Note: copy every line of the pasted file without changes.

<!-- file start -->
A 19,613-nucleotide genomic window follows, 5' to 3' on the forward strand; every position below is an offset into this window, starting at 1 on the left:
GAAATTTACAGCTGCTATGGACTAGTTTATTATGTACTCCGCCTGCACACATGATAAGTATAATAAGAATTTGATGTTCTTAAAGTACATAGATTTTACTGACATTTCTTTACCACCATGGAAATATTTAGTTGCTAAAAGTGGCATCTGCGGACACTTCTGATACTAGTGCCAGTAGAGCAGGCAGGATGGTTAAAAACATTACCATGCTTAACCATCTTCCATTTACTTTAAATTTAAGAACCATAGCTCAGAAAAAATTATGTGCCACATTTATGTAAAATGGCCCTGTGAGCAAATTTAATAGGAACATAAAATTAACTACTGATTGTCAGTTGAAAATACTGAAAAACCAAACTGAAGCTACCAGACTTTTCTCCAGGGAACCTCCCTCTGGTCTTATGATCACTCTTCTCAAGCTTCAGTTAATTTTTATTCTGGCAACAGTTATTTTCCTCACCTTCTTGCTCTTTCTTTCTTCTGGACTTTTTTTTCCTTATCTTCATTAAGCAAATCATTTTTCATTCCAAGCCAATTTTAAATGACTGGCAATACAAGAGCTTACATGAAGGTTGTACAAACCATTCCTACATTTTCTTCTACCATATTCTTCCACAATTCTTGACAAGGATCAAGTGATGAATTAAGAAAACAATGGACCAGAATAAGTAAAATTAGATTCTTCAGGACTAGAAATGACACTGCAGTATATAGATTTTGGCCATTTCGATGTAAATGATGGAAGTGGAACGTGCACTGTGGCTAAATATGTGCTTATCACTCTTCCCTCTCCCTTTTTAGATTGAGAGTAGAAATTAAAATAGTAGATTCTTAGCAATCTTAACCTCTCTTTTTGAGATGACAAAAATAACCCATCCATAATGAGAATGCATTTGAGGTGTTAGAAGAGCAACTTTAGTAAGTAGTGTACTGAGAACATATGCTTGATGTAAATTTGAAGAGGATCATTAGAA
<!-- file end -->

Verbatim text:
A 19,613-nucleotide genomic window follows, 5' to 3' on the forward strand; every position below is an offset into this window, starting at 1 on the left:
GAAATTTACAGCTGCTATGGACTAGTTTATTATGTACTCCGCCTGCACACATGATAAGTATAATAAGAATTTGATGTTCTTAAAGTACATAGATTTTACTGACATTTCTTTACCACCATGGAAATATTTAGTTGCTAAAAGTGGCATCTGCGGACACTTCTGATACTAGTGCCAGTAGAGCAGGCAGGATGGTTAAAAACATTACCATGCTTAACCATCTTCCATTTACTTTAAATTTAAGAACCATAGCTCAGAAAAAATTATGTGCCACATTTATGTAAAATGGCCCTGTGAGCAAATTTAATAGGAACATAAAATTAACTACTGATTGTCAGTTGAAAATACTGAAAAACCAAACTGAAGCTACCAGACTTTTCTCCAGGGAACCTCCCTCTGGTCTTATGATCACTCTTCTCAAGCTTCAGTTAATTTTTATTCTGGCAACAGTTATTTTCCTCACCTTCTTGCTCTTTCTTTCTTCTGGACTTTTTTTTCCTTATCTTCATTAAGCAAATCATTTTTCATTCCAAGCCAATTTTAAATGACTGGCAATACAAGAGCTTACATGAAGGTTGTACAAACCATTCCTACATTTTCTTCTACCATATTCTTCCACAATTCTTGACAAGGATCAAGTGATGAATTAAGAAAACAATGGACCAGAATAAGTAAAATTAGATTCTTCAGGACTAGAAATGACACTGCAGTATATAGATTTTGGCCATTTCGATGTAAATGATGGAAGTGGAACGTGCACTGTGGCTAAATATGTGCTTATCACTCTTCCCTCTCCCTTTTTAGATTGAGAGTAGAAATTAAAATAGTAGATTCTTAGCAATCTTAACCTCTCTTTTTGAGATGACAAAAATAACCCATCCATAATGAGAATGCATTTGAGGTGTTAGAAGAGCAACTTTAGTAAGTAGTGTACTGAGAACATATGCTTGATGTAAATTTGAAGAGGATCATTAGAA